Consistent Service Can Expand Understanding
Besides being a member of TSOS in Bogota, I am also a member of Giving Hearts, a local volunteer group. Our volunteers are from different nationalities and range from teens to adults, but what unites us is a passion for helping people in our community who are in need. Our small army of volunteers go out on Saturday mornings with donations in tow. Typical donations include food, toiletries, shoes, clothing, baby items and even dog food because some people carry dogs with them. The people we help in our community are homeless. Most are Venezuelan refugees, but some are internally displaced Colombians. Venezuelans have been pouring into Colombia for the last several years because of economic, social, and political instability, only to find themselves in an even more challenging situation due to the pandemic and nationwide protests this year.
The protests were difficult for everyone, but for the refugees, their food insecurity and housing situation worsened. To address the protests and violence, the Colombian government implemented strict ordinances like curfews. Between the protests, pandemic, and government measures, public transportation slowed, and in some places stopped, grocery stores were limited in stock, many roads connecting cities and towns were closed, and restaurant and retail stores were forced to close. As a result, we lost contact with many of the refugees for a period of time. In February of this year, the Colombian government began to allow Venezuelan refugees, who meet the requirements, the ability to seek legal status. Not all of them qualify but by bringing many of them out of the shadows they can seek employment and qualify for public services. Over the last year we have developed close relationships built on mutual trust with many of the families we help. We know their names, their personal stories, and individual needs. We are fully aware that our donations are only a temporary band aid for a larger problem. A bag of groceries only goes so far, and they will be back the following Saturday for more.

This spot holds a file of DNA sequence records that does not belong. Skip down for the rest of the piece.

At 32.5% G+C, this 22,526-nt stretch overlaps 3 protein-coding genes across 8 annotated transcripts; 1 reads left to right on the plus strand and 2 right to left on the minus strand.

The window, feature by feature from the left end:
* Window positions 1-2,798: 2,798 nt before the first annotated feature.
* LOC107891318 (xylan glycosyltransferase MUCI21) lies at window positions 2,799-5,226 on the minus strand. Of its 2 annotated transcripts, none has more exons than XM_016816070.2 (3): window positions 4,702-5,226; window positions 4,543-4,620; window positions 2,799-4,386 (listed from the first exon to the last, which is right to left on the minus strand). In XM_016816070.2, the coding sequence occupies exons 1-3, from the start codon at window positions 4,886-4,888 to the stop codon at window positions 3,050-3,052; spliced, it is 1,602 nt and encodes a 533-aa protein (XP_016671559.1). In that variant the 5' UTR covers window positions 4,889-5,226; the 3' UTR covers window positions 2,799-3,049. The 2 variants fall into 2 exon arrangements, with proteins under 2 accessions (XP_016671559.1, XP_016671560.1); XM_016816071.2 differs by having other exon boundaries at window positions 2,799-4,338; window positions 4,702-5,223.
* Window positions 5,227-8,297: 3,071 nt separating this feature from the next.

Sometimes however, we can make a bigger impact in someone’s life. We are currently working to supply a little girl named Maria with uniforms so that she can attend school. Giving Hearts has supplied her with backpack, shoes, and clothes. The love Maria’s parents have for her and for each other is palpable. Maria’s parents take public transportation every day and go to the same bench at a local park at 5 a.m., including weekends, to “work”. They set up on their bench which sits under beautiful, majestic trees that provide them some protection from the elements. They can be found there at any given time, and always with smiles on their faces. Maria’s family sweep and keep their area clean. They are setting an example for their daughter and reminding us all that every person is entitled to live a life with dignity and pride.
To read more about the Venezuelan refugees and their plight:
Uniting for Ukraine: U.S. Sponsors Needed
Just as citizens in Europe and the U.K. have heroically supported displaced Ukrainians by opening up their homes or securing other housing, assisting with school enrollments, employment needs, and language learning, Americans now have the opportunity via the Welcome.us Sponsor Circles program to directly help newly arrived Ukrainians. The United States has committed to welcoming 100,000 Ukrainians temporarily for a period of two-years and the ability to apply for employment authorization in the U.S. as long as they have a U.S.-based sponsor to petition for them.
The American Dream via the Darien Pass
When I was in high school, I was fascinated by geography, and it struck me that there was a highway that I could hop on in my car and drive all the way down into South America. As an imaginative young girl growing up on the Texas-Mexico border, the idea of a road that could take me from my sleepy border town, Laredo, Texas, to the edge of the world in South America, left me awe struck. In high school I learned that this highway is called the Pan-American Highway.
The Heart of Internally Displaced Colombians
“We are victims of the armed conflict in Colombia and now forgotten and abandoned by the state. We hope to have all the good-hearted people who can help us, we are very grateful."